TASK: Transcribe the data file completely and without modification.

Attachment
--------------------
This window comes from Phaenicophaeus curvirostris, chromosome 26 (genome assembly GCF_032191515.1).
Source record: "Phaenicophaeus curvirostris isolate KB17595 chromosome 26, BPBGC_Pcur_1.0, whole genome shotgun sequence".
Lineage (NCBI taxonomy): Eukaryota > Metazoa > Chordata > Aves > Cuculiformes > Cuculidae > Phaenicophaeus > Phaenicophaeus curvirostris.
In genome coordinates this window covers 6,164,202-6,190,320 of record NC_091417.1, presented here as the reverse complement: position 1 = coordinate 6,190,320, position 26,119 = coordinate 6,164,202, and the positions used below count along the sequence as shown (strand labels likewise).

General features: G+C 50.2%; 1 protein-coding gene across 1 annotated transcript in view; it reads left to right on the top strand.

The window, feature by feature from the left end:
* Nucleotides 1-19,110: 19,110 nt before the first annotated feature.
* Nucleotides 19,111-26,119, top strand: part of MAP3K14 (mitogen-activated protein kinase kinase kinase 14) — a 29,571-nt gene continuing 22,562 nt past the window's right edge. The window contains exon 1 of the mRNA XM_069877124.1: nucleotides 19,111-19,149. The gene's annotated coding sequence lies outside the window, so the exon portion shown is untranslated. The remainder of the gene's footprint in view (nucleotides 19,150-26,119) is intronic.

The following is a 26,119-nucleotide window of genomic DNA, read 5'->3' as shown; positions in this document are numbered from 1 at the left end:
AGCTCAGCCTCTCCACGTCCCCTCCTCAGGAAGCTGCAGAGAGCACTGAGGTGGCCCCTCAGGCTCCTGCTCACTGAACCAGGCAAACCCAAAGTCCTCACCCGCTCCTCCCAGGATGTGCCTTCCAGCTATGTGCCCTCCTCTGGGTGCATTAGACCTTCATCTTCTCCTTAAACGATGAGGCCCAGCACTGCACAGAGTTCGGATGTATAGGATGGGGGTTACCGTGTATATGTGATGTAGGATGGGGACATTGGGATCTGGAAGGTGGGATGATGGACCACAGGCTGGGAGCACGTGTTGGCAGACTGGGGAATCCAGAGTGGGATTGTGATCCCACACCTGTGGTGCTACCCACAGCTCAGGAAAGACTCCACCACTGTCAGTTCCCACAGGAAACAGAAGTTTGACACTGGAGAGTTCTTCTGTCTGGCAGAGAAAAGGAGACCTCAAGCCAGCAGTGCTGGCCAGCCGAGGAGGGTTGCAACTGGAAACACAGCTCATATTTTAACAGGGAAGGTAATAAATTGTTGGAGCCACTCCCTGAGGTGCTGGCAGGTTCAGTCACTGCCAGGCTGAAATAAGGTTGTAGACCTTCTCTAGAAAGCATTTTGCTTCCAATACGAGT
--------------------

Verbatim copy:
This window comes from Phaenicophaeus curvirostris, chromosome 26 (genome assembly GCF_032191515.1).
Source record: "Phaenicophaeus curvirostris isolate KB17595 chromosome 26, BPBGC_Pcur_1.0, whole genome shotgun sequence".
Lineage (NCBI taxonomy): Eukaryota > Metazoa > Chordata > Aves > Cuculiformes > Cuculidae > Phaenicophaeus > Phaenicophaeus curvirostris.
In genome coordinates this window covers 6,164,202-6,190,320 of record NC_091417.1, presented here as the reverse complement: position 1 = coordinate 6,190,320, position 26,119 = coordinate 6,164,202, and the positions used below count along the sequence as shown (strand labels likewise).

General features: G+C 50.2%; 1 protein-coding gene across 1 annotated transcript in view; it reads left to right on the top strand.

The window, feature by feature from the left end:
* Nucleotides 1-19,110: 19,110 nt before the first annotated feature.
* Nucleotides 19,111-26,119, top strand: part of MAP3K14 (mitogen-activated protein kinase kinase kinase 14) — a 29,571-nt gene continuing 22,562 nt past the window's right edge. The window contains exon 1 of the mRNA XM_069877124.1: nucleotides 19,111-19,149. The gene's annotated coding sequence lies outside the window, so the exon portion shown is untranslated. The remainder of the gene's footprint in view (nucleotides 19,150-26,119) is intronic.

The following is a 26,119-nucleotide window of genomic DNA, read 5'->3' as shown; positions in this document are numbered from 1 at the left end:
AGCTCAGCCTCTCCACGTCCCCTCCTCAGGAAGCTGCAGAGAGCACTGAGGTGGCCCCTCAGGCTCCTGCTCACTGAACCAGGCAAACCCAAAGTCCTCACCCGCTCCTCCCAGGATGTGCCTTCCAGCTATGTGCCCTCCTCTGGGTGCATTAGACCTTCATCTTCTCCTTAAACGATGAGGCCCAGCACTGCACAGAGTTCGGATGTATAGGATGGGGGTTACCGTGTATATGTGATGTAGGATGGGGACATTGGGATCTGGAAGGTGGGATGATGGACCACAGGCTGGGAGCACGTGTTGGCAGACTGGGGAATCCAGAGTGGGATTGTGATCCCACACCTGTGGTGCTACCCACAGCTCAGGAAAGACTCCACCACTGTCAGTTCCCACAGGAAACAGAAGTTTGACACTGGAGAGTTCTTCTGTCTGGCAGAGAAAAGGAGACCTCAAGCCAGCAGTGCTGGCCAGCCGAGGAGGGTTGCAACTGGAAACACAGCTCATATTTTAACAGGGAAGGTAATAAATTGTTGGAGCCACTCCCTGAGGTGCTGGCAGGTTCAGTCACTGCCAGGCTGAAATAAGGTTGTAGACCTTCTCTAGAAAGCATTTTGCTTCCAATACGAGT